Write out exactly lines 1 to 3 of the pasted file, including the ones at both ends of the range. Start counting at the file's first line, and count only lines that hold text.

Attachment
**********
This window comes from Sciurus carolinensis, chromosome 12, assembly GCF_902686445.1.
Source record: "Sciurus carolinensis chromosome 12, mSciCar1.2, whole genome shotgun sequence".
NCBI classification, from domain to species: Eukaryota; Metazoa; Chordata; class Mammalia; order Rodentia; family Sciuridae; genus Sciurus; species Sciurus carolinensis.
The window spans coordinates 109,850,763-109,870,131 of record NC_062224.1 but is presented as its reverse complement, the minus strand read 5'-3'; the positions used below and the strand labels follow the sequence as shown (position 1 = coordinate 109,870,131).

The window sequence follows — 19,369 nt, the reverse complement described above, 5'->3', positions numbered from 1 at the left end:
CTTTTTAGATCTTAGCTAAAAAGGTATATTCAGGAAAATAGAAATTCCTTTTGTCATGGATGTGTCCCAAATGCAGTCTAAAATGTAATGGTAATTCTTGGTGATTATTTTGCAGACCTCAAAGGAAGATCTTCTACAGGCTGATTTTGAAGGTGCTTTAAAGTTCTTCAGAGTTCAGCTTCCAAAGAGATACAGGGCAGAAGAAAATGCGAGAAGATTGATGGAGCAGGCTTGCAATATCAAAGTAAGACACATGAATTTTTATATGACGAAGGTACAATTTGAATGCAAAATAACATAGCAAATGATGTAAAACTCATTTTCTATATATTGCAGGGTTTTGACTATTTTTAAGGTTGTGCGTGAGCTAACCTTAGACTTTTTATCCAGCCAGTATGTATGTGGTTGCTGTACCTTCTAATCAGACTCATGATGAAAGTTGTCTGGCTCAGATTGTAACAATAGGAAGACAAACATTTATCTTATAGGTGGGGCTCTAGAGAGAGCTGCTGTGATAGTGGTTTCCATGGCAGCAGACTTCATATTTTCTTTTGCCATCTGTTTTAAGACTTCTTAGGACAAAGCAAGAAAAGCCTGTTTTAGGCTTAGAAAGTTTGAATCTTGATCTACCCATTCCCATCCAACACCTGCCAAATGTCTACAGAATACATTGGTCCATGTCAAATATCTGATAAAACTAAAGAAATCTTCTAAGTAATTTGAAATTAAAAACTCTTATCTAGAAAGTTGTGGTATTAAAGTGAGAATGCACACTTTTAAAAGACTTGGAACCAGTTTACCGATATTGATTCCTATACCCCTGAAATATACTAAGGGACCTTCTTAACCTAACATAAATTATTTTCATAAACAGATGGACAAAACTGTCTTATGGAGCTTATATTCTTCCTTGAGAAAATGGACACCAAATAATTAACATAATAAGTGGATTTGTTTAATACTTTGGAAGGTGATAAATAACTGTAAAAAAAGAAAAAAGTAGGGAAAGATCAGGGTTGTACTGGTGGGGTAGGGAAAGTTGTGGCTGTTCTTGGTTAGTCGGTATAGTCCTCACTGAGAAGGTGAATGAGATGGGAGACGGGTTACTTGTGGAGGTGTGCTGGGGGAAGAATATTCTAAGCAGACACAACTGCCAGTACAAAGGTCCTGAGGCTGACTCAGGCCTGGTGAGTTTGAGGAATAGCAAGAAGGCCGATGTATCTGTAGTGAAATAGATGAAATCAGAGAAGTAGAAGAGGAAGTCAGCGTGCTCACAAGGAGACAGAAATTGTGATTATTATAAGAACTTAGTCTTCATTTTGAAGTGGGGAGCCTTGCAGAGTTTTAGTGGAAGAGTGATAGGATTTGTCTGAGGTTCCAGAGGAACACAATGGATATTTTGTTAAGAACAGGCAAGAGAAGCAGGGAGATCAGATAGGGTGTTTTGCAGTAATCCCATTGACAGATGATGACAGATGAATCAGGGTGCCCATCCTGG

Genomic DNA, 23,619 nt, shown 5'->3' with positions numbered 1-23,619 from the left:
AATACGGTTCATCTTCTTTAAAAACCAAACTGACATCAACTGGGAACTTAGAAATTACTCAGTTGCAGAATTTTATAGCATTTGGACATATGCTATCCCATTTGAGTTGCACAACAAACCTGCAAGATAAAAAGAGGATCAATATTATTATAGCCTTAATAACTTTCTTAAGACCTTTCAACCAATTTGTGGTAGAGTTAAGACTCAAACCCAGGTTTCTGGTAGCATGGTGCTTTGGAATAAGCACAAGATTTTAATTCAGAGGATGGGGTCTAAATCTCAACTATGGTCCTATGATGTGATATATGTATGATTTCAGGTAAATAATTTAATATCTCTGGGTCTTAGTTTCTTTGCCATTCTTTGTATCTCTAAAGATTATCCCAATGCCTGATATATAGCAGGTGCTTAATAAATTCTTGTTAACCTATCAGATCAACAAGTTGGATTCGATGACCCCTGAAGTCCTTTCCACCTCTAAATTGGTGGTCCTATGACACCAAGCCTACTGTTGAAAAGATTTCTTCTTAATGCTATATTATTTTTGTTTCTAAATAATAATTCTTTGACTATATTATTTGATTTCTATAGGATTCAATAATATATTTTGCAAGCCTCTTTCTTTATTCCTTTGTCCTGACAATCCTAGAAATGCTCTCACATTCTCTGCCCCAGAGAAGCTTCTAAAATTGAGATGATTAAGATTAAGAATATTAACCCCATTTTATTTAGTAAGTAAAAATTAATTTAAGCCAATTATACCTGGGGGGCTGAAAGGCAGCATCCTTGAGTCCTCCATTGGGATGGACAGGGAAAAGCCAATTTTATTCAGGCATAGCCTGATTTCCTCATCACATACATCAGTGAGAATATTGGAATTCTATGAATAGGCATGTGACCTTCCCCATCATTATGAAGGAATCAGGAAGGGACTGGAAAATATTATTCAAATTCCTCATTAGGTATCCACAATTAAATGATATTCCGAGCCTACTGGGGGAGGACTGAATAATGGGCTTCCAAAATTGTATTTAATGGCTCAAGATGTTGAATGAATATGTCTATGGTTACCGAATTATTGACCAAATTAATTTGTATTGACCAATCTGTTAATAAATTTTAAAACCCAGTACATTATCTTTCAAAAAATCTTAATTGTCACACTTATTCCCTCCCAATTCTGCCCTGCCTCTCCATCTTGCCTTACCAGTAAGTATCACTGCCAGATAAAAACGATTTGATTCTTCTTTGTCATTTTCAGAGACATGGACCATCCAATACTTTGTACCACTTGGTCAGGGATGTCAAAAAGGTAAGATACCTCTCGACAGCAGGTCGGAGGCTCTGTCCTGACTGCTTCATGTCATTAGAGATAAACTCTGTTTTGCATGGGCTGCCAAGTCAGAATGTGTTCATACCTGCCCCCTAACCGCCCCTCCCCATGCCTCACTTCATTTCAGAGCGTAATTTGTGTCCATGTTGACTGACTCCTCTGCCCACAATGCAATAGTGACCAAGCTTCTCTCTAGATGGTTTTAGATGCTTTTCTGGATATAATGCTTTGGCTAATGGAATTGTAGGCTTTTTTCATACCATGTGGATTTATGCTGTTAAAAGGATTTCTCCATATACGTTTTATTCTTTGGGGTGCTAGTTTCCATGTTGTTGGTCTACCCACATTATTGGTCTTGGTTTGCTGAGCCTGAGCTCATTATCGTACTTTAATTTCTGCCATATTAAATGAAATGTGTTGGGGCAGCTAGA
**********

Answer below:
This window comes from Sciurus carolinensis, chromosome 12, assembly GCF_902686445.1.
Source record: "Sciurus carolinensis chromosome 12, mSciCar1.2, whole genome shotgun sequence".
NCBI classification, from domain to species: Eukaryota; Metazoa; Chordata; class Mammalia; order Rodentia; family Sciuridae; genus Sciurus; species Sciurus carolinensis.